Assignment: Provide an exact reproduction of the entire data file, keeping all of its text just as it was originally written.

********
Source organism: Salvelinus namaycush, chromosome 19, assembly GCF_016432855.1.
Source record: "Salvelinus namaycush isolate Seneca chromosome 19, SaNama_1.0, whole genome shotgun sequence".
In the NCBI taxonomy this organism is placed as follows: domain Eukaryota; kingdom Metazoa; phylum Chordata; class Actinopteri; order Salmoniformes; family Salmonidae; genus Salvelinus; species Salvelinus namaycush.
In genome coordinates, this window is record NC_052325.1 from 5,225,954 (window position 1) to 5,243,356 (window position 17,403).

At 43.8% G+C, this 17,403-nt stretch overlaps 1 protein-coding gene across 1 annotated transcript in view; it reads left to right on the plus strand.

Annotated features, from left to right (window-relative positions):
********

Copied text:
Source organism: Salvelinus namaycush, chromosome 19, assembly GCF_016432855.1.
Source record: "Salvelinus namaycush isolate Seneca chromosome 19, SaNama_1.0, whole genome shotgun sequence".
In the NCBI taxonomy this organism is placed as follows: domain Eukaryota; kingdom Metazoa; phylum Chordata; class Actinopteri; order Salmoniformes; family Salmonidae; genus Salvelinus; species Salvelinus namaycush.
In genome coordinates, this window is record NC_052325.1 from 5,225,954 (window position 1) to 5,243,356 (window position 17,403).

At 43.8% G+C, this 17,403-nt stretch overlaps 1 protein-coding gene across 1 annotated transcript in view; it reads left to right on the plus strand.

Annotated features, from left to right (window-relative positions):